14 Dec 2017

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Eldred writes:
There are two misguided attitudes often encountered concerning the relationship between wealth and righteous living. Some view wealth as the evil enemy of a righteous life. Others view wealth as the essential evidence of a righteous life.
Many Christians and their pastors, horrified by the perceived excesses of the “health and wealth gospel,” retreat to a romantic view of poverty which often operates under the sacred-secular divide. Again Eldred’s comments are right on point:
Wealth is seen as the evidence of a misplaced focus on secular pursuits. No roads to prosperity are acceptable, since all means of acquiring wealth involve undue emphasis on secular activities. Many who follow this line of thinking retreat from the perceived trappings of the ‘secular’ marketplace to pursue ‘sacred’ activities and pursuits.
Eldred suggests a way out of the dilemma, with which we would agree. Health and wealth are not proof of obedience to God or of sufficient faith in him. Neither are sickness and poverty proof of disobedience or lack of faith. Both extreme viewpoints miss the mark.
Eldred suggests Christians can adopt a new paradigm that views business and all work as having inherent spiritual value in and of itself. The idea of all work seen as mission radically changes the way we view normal business activity, and teaches that business can have spiritual and economic goals. Eldred writes,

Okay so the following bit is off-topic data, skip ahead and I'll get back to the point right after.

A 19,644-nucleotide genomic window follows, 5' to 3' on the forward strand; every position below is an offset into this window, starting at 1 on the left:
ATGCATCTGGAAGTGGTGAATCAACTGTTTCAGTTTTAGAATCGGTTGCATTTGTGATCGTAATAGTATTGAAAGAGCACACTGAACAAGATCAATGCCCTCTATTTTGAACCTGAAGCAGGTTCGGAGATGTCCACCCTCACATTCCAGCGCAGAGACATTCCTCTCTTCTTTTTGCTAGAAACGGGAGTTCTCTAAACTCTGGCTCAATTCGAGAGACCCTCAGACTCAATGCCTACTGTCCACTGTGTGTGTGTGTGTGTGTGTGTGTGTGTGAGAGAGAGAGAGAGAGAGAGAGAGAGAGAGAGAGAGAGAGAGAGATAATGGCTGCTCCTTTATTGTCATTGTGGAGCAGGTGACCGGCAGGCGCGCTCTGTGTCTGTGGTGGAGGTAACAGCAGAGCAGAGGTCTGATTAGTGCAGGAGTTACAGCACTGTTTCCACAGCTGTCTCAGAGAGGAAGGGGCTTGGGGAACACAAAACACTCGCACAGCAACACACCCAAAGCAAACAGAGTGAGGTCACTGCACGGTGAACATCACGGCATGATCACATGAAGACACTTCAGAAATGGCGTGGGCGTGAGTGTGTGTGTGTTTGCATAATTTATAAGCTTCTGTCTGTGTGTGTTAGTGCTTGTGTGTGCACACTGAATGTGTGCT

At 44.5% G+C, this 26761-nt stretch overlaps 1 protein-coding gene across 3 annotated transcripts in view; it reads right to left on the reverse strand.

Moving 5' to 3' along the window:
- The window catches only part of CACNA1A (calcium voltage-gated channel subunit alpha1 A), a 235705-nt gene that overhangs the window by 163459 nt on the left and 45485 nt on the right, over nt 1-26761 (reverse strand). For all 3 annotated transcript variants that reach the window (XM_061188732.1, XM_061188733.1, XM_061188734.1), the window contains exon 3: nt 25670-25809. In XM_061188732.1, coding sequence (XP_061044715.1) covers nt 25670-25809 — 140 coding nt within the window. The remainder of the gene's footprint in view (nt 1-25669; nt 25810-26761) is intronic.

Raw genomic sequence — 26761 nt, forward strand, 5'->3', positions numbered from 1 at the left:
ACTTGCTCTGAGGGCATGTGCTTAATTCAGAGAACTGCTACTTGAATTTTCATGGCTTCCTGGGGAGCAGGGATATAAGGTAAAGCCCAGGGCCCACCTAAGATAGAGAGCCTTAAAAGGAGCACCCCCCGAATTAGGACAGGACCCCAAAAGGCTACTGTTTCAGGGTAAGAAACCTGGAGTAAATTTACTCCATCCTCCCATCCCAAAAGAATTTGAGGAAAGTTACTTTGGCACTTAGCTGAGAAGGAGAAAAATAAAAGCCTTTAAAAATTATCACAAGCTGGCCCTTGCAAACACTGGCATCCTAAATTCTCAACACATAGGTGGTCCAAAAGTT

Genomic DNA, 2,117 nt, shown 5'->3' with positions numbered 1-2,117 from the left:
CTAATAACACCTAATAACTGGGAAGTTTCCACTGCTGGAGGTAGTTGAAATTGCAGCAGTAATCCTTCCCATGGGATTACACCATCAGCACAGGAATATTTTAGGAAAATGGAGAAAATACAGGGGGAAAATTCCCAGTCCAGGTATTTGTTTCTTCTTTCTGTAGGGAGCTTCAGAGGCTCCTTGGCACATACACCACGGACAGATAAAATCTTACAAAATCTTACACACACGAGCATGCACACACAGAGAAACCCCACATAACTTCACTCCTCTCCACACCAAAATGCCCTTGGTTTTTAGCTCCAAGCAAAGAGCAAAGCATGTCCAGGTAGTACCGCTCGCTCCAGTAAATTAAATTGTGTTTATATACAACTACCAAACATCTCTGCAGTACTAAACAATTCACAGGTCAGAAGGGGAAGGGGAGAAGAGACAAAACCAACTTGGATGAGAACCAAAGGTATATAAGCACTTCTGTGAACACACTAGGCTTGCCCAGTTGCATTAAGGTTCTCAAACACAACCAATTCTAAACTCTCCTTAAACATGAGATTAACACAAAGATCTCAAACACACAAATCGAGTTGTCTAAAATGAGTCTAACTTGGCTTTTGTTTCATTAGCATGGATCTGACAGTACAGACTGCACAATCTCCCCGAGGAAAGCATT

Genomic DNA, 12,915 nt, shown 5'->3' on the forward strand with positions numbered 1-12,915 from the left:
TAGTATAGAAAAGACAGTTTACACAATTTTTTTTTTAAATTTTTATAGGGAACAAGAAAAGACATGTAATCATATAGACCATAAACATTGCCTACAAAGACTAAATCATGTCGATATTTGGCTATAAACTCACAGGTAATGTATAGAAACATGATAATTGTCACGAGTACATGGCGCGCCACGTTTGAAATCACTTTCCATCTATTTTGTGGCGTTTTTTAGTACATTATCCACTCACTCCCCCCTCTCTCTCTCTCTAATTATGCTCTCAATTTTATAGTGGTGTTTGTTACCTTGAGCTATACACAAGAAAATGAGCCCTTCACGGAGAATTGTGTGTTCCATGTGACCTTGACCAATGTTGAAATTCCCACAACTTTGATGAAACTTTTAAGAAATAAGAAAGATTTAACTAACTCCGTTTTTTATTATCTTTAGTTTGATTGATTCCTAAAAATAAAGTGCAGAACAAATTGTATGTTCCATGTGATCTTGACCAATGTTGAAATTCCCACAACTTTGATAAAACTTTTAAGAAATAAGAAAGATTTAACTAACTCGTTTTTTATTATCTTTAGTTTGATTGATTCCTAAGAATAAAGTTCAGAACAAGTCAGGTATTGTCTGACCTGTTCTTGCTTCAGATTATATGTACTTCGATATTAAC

Business can become a spiritual activity when it advances God’s objectives by serving others and creating products and resources.
Wealth and capital creation can be tools with which committed Christians serve God as well as their neighbor.
Eldred suggests six key truths to be discerned by careful, prayerful scrutiny of Scripture:
Wealth is to be in all areas – physical, mental, material, and spiritual.
Wealth is from God – he is the source of all prosperity and blessing (Matthew 7:11; Deuteronomy 8:8).
Wealth is to be managed – we are the stewards of the material possessions entrusted to us (1 Corinthians 10:26; Matthew 25:14-30).
Wealth is to be used for God’s purposes (1 Timothy 6:17-18; 2 Corinthians 9:11).
Wealth is to be enjoyed (1 Timothy 6:17).
Wealth is not our source of trust – God is (Luke 12:34).
Eldred concludes his book with this important idea: “The concepts of transformation, work, business, profit, and wealth are key biblical foundations of kingdom business. If one is going to effectively do business as a mission to spread the gospel, one must first understand that God cares about people’s spiritual, social, and economic transformation, that work in the business world is both necessary and a sign of useful service, and that poverty is a social disease to be addressed.”
Does it matter whether we are rich or poor? Leave your comments.
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